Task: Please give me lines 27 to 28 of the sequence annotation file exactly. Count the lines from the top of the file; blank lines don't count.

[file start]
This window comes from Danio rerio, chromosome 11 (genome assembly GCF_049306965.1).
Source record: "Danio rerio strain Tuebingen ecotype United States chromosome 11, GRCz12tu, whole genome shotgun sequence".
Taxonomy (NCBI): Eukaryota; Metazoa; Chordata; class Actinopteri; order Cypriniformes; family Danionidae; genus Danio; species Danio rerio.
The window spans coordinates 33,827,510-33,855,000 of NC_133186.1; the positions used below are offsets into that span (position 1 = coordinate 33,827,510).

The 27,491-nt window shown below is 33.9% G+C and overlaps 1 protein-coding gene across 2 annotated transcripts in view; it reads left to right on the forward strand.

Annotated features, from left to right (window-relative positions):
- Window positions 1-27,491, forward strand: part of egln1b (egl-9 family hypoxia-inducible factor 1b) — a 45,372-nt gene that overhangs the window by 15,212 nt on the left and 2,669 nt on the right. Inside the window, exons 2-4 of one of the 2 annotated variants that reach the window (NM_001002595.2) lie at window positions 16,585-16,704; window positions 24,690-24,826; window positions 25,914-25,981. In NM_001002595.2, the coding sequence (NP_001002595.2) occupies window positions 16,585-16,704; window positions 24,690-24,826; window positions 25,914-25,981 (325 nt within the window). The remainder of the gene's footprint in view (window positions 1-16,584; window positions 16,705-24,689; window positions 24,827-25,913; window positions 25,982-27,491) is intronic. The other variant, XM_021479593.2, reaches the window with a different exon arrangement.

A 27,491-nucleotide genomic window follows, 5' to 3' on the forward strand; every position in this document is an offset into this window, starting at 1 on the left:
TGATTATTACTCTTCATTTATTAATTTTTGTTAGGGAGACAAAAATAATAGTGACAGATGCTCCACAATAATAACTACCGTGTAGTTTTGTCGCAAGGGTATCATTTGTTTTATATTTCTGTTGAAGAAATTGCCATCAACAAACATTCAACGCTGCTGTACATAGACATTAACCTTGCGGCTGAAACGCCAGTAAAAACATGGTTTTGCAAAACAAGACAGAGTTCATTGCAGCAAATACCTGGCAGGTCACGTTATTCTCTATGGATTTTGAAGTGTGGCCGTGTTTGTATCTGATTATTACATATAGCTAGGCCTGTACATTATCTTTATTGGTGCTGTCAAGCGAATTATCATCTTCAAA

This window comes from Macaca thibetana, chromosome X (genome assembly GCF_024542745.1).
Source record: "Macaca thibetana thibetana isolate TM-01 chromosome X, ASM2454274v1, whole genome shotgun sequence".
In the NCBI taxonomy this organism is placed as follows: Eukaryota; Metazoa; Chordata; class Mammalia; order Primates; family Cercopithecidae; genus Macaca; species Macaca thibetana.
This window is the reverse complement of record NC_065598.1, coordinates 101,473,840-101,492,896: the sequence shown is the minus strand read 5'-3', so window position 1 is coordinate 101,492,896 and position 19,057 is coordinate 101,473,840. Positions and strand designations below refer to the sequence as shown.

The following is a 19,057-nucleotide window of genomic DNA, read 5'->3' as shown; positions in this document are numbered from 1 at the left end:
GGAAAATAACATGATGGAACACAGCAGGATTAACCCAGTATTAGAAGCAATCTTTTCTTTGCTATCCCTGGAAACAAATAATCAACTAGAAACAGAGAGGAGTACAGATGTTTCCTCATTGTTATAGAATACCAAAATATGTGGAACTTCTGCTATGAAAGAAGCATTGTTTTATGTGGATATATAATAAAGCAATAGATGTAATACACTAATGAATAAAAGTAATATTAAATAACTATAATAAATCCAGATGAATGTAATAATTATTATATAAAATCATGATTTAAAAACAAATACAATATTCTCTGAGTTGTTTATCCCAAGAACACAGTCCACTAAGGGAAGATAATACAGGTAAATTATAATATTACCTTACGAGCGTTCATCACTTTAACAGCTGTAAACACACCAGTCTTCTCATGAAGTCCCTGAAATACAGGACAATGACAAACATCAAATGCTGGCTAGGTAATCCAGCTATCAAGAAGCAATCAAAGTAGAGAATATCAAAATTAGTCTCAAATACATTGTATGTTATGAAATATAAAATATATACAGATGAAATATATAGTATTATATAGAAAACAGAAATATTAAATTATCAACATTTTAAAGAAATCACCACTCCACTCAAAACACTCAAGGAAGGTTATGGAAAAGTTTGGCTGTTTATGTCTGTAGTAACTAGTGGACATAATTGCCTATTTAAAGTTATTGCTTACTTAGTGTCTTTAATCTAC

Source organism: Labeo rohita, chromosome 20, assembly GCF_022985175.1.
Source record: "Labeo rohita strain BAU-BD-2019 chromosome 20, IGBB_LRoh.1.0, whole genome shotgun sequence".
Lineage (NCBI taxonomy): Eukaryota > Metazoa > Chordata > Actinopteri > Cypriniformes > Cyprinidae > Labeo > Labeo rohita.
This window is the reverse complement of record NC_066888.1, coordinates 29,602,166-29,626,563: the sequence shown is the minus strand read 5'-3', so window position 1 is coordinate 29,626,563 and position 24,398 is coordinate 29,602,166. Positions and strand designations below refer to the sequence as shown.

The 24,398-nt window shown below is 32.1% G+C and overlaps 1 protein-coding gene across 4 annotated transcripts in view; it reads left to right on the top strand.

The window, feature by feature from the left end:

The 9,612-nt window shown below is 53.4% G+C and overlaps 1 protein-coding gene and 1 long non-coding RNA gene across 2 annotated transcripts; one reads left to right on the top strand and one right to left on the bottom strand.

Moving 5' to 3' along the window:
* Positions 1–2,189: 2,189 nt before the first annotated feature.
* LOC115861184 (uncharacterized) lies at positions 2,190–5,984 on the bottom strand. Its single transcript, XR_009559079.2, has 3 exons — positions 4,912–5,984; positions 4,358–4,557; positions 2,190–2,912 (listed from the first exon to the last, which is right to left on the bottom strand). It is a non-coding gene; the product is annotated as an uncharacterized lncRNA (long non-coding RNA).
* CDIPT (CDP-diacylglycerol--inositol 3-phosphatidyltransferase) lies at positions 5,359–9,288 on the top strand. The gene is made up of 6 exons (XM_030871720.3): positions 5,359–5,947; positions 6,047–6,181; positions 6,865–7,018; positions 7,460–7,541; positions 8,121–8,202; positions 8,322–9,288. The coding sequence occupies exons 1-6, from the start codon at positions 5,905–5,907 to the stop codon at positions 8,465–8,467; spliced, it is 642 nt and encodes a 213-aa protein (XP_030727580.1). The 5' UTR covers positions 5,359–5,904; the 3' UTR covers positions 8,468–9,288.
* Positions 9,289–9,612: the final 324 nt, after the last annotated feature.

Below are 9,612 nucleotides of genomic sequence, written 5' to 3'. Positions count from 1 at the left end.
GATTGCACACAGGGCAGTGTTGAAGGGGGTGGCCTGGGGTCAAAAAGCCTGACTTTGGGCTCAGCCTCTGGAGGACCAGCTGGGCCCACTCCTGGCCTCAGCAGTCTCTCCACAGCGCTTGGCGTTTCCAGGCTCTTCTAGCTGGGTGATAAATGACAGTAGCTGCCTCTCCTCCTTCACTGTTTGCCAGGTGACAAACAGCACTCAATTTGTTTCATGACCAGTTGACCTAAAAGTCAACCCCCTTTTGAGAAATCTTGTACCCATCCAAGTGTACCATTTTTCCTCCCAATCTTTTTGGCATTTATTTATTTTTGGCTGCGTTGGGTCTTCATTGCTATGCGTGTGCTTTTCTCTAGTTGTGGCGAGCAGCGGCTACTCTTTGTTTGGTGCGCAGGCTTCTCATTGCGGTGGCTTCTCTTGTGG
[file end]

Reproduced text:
* Positions 9,289–9,612: the final 324 nt, after the last annotated feature.

Below are 9,612 nucleotides of genomic sequence, written 5' to 3'. Positions count from 1 at the left end.